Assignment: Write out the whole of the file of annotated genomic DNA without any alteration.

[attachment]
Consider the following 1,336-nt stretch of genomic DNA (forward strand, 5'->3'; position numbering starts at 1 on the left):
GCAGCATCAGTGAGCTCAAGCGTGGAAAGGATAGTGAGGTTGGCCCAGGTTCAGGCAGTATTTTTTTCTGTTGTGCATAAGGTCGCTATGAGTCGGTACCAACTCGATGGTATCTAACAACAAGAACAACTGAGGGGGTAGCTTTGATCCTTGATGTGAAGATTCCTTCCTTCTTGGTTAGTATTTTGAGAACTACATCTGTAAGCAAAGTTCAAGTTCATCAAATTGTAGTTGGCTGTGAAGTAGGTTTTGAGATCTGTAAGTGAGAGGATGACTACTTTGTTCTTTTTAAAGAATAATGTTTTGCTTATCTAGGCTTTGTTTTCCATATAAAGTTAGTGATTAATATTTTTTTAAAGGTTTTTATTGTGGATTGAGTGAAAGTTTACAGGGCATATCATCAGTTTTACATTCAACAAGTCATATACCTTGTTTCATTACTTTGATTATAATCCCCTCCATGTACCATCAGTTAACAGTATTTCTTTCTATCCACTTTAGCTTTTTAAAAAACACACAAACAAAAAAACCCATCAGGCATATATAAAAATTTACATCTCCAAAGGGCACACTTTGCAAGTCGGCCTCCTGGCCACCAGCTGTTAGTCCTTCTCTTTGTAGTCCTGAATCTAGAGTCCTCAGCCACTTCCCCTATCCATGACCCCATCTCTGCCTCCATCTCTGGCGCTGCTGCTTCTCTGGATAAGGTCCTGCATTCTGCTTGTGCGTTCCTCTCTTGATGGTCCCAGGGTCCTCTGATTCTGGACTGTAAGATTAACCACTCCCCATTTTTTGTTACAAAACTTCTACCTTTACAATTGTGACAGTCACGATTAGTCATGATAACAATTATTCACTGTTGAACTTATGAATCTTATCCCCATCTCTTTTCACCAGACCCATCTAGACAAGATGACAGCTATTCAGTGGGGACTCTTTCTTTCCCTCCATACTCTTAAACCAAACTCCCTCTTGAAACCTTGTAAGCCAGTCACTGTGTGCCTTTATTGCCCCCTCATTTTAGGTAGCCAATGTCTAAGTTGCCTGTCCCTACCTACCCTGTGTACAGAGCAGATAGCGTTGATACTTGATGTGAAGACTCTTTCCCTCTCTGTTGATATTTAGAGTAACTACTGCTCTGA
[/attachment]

Consider the following 1,336-nt stretch of genomic DNA (forward strand, 5'->3'; position numbering starts at 1 on the left):
GCAGCATCAGTGAGCTCAAGCGTGGAAAGGATAGTGAGGTTGGCCCAGGTTCAGGCAGTATTTTTTTCTGTTGTGCATAAGGTCGCTATGAGTCGGTACCAACTCGATGGTATCTAACAACAAGAACAACTGAGGGGGTAGCTTTGATCCTTGATGTGAAGATTCCTTCCTTCTTGGTTAGTATTTTGAGAACTACATCTGTAAGCAAAGTTCAAGTTCATCAAATTGTAGTTGGCTGTGAAGTAGGTTTTGAGATCTGTAAGTGAGAGGATGACTACTTTGTTCTTTTTAAAGAATAATGTTTTGCTTATCTAGGCTTTGTTTTCCATATAAAGTTAGTGATTAATATTTTTTTAAAGGTTTTTATTGTGGATTGAGTGAAAGTTTACAGGGCATATCATCAGTTTTACATTCAACAAGTCATATACCTTGTTTCATTACTTTGATTATAATCCCCTCCATGTACCATCAGTTAACAGTATTTCTTTCTATCCACTTTAGCTTTTTAAAAAACACACAAACAAAAAAACCCATCAGGCATATATAAAAATTTACATCTCCAAAGGGCACACTTTGCAAGTCGGCCTCCTGGCCACCAGCTGTTAGTCCTTCTCTTTGTAGTCCTGAATCTAGAGTCCTCAGCCACTTCCCCTATCCATGACCCCATCTCTGCCTCCATCTCTGGCGCTGCTGCTTCTCTGGATAAGGTCCTGCATTCTGCTTGTGCGTTCCTCTCTTGATGGTCCCAGGGTCCTCTGATTCTGGACTGTAAGATTAACCACTCCCCATTTTTTGTTACAAAACTTCTACCTTTACAATTGTGACAGTCACGATTAGTCATGATAACAATTATTCACTGTTGAACTTATGAATCTTATCCCCATCTCTTTTCACCAGACCCATCTAGACAAGATGACAGCTATTCAGTGGGGACTCTTTCTTTCCCTCCATACTCTTAAACCAAACTCCCTCTTGAAACCTTGTAAGCCAGTCACTGTGTGCCTTTATTGCCCCCTCATTTTAGGTAGCCAATGTCTAAGTTGCCTGTCCCTACCTACCCTGTGTACAGAGCAGATAGCGTTGATACTTGATGTGAAGACTCTTTCCCTCTCTGTTGATATTTAGAGTAACTACTGCTCTGA